I recently, in an expansive moment, recommended Anita Brookner to a colleague. (I almost never proselytise in this way; nor am I much given to expansive moments.)
This colleague is a political creature. She subscribes to the Guardian, is a member of the Labour Party, and likes the Labour leader Jeremy Corbyn. She calls me (unfairly and inaccurately) a wicked Tory.
Afterwards (when the moment of expansiveness had passed), it occurred to me to wonder how my recommendation might appear politically. My colleague is a Brookner innocent. What will she make of Brookner?
The question of Anita Brookner's politics is a vexed one. Plainly Brookner, like her characters, lived in comfortable circumstances. The ease with which her characters buy and sell London properties is notable, though not particularly remarked upon. Later characters, such as Julius Herz, do face a more challenging housing market. Nevertheless, there's probably lots of material in Brookner for a Marxist critique.
Brookner's own political pronouncements were few and far between. I have noted before her glancing criticism of Tony Blair, and I seem to recall an approving mention of John Major's ill-fated 'Back to Basics' campaign in the 1990s (I've never been able to find the reference).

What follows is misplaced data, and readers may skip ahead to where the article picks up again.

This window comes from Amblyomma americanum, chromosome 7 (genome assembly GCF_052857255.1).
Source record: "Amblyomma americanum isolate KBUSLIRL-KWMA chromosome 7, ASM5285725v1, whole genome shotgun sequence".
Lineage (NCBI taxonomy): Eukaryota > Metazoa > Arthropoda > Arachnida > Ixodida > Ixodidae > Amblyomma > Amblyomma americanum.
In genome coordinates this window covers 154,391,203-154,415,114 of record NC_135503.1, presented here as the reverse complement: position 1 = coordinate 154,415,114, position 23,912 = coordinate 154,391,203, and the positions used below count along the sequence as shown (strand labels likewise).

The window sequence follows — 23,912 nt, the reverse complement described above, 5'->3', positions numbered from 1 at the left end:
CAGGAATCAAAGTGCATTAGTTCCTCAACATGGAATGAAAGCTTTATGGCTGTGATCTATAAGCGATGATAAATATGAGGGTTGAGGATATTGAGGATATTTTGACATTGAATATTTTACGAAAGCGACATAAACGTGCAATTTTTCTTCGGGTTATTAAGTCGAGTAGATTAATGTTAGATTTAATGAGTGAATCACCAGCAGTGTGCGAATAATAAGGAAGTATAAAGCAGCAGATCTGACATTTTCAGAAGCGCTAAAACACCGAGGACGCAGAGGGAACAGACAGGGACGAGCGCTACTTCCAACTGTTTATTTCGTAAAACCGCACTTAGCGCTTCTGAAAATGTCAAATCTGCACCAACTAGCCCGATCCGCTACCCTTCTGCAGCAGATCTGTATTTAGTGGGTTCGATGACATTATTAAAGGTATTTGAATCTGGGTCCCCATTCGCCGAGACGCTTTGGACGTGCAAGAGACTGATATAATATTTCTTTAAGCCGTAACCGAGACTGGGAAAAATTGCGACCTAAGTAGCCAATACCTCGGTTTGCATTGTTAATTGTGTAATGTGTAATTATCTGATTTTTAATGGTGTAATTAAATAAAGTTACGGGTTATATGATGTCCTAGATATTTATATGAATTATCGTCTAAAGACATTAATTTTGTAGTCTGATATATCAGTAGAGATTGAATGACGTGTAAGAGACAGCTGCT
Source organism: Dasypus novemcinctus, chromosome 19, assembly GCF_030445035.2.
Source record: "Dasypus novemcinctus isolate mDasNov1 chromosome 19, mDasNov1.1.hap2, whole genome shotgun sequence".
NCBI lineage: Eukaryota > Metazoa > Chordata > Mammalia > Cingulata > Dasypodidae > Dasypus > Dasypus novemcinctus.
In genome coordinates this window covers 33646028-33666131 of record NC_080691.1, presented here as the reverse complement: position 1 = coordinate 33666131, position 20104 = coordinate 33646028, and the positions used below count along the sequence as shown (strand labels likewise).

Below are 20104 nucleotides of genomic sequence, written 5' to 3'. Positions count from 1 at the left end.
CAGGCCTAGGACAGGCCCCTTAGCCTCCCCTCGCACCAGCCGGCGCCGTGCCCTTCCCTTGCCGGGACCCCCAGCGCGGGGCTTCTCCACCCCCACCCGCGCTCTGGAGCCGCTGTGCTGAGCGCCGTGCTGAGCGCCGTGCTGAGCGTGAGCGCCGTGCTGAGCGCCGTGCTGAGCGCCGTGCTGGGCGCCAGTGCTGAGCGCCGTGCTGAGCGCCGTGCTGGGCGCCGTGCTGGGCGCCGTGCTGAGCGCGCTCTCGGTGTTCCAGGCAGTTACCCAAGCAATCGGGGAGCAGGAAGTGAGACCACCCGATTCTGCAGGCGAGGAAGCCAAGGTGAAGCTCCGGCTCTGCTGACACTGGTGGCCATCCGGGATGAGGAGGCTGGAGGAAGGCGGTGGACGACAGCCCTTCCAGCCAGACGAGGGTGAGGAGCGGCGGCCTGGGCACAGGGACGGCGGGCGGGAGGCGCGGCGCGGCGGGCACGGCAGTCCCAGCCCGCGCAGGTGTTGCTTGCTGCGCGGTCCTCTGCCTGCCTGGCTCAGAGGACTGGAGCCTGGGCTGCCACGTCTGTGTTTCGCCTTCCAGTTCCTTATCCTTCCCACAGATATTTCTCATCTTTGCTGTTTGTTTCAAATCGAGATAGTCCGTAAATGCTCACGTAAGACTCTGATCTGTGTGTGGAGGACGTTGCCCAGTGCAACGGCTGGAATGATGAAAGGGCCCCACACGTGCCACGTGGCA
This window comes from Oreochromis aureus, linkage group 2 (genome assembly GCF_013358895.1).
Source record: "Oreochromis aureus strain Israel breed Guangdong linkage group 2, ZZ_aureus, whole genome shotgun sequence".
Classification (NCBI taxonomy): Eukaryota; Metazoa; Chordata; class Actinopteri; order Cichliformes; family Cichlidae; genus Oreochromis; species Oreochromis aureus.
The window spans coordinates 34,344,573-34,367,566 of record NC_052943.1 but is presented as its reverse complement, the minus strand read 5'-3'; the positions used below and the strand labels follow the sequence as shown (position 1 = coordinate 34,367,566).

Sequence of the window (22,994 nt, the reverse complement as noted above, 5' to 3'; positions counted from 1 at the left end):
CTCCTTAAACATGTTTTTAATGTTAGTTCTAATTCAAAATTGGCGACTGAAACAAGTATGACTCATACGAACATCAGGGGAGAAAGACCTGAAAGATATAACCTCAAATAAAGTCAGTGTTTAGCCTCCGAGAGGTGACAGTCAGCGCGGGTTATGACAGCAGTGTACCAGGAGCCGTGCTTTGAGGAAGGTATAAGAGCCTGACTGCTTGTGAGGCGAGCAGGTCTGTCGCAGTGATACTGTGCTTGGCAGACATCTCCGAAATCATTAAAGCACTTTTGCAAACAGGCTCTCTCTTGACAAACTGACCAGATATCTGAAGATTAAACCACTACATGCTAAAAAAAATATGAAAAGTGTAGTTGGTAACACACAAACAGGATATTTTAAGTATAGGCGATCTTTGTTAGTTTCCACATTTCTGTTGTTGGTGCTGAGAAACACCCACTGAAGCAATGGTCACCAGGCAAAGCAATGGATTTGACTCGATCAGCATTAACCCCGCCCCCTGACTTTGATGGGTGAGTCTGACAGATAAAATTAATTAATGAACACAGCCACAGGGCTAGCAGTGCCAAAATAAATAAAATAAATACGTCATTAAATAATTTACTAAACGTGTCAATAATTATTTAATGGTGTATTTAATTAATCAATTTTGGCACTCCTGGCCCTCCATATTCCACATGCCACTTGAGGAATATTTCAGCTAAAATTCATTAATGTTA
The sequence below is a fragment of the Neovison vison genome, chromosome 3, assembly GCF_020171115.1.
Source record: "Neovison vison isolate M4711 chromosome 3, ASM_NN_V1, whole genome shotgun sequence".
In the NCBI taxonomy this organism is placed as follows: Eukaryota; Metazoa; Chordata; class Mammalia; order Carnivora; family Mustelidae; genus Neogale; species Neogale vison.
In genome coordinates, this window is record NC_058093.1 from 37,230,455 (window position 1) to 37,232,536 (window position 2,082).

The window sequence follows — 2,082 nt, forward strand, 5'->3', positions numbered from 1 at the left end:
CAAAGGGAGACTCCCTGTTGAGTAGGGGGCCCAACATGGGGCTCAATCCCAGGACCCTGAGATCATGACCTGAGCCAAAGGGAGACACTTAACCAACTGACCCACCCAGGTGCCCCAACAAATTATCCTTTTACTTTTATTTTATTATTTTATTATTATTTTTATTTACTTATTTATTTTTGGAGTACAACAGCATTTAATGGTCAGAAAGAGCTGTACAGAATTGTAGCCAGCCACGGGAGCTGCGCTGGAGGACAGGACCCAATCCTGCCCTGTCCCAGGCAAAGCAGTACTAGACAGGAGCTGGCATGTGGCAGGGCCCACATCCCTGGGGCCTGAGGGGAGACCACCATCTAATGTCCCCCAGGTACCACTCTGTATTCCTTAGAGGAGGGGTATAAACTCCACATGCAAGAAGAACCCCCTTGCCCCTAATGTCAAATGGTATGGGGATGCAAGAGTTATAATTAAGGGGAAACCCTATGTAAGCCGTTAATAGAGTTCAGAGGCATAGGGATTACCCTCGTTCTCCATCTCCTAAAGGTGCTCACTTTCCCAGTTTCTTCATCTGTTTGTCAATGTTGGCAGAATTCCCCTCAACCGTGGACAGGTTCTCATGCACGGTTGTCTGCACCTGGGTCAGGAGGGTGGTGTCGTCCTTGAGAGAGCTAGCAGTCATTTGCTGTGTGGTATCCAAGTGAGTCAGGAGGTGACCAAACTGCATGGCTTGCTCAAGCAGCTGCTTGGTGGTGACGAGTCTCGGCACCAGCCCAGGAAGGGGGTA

But altogether she comes across (to me, at least) as apolitical. Her life and her views seem, like Ralph Touchett's in The Portrait of a Lady, 'exclusively personal'. But of course being exclusively personal is a luxury not available to everyone; Ralph is free to indulge himself in this way because he's ill, but also because he's rich. Henry James knows this, and I know it too. I also know that some people believe our every choice is political, and that the apparently least political writers can reveal their allegiances unconsciously. One thinks of Edward Said and his famous reading of Mansfield Park: Mansfield Park, home to brutal slave-owners.
I wonder again what I have revealed about myself in recommending Brookner to my colleague.